This is a photograph of my grandfather, who was born in Ontario, Canada in the late 1800’s. I won’t share much biographical information about him, in part because some clown would probably try to steal his identity. Too late for that, I think.
We all called him Pop.
Pop Alexander came to the United States by train in 1924 and declared his intention to become a citizen the day he arrived.
Just today I found the document in which he which renounced his citizenship. At the time, the clerks used a stamp containing a phrase renouncing allegiance to “George V. by the Grace of God of Great Britain, Ireland and the British Dominions beyond the Seas being Defender of the Faith Emperor of India. There ought to be a comma in there, but I’m reproducing what I see.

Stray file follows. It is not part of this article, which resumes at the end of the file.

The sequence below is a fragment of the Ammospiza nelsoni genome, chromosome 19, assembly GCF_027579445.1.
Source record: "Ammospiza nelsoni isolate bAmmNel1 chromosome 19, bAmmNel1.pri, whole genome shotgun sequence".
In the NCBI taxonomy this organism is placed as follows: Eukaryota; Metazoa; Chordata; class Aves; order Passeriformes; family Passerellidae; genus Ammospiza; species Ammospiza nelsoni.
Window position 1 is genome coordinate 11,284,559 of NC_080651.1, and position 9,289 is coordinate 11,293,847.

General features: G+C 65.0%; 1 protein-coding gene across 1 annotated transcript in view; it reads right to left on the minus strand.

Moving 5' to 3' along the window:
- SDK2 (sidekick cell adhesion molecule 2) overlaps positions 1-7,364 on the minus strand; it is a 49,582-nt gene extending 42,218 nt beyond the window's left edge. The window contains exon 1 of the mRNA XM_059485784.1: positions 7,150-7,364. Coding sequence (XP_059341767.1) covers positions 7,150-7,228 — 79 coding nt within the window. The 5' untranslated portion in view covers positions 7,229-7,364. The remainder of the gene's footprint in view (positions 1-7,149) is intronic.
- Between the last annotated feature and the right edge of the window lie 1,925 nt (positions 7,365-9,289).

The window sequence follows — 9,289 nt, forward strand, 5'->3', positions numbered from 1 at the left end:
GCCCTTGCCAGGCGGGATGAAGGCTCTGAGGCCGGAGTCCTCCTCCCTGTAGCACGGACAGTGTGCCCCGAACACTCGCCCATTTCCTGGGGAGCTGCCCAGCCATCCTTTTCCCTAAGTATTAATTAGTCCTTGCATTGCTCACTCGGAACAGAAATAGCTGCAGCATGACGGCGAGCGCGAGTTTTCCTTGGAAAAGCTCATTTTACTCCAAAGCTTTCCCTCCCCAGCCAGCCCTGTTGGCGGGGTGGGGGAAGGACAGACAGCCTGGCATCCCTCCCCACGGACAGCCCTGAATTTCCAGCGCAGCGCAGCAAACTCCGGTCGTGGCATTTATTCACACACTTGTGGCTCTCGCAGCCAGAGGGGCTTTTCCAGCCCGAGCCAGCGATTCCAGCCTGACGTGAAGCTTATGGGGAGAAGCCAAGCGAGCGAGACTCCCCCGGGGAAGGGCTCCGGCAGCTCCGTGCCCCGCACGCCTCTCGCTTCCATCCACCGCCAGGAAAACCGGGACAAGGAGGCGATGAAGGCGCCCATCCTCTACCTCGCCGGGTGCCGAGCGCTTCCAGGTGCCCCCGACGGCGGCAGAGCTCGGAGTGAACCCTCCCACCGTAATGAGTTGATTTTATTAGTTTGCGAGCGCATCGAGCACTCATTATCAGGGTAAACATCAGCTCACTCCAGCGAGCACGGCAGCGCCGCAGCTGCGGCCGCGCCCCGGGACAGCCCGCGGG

The photograph above is from his Certificate of Citizenship, dated 1938.
I also found a document certified by a college, that he completed an examination of literacy. Dated just before he was issued citizenship. I know that immigration isn’t the same as citizenship. And not every family story is a political example.
But the United States actually did well in 1924. He was a legal immigrant, able to speak the language and pay his way. He was willing to leave his brothers, sisters and even his loyalty to a king in search of a better life. We are who we are as a nation because of the many immigrants who did the same.
Is it too much to ask that the greatest country on Earth should look for the best of the best as new Americans?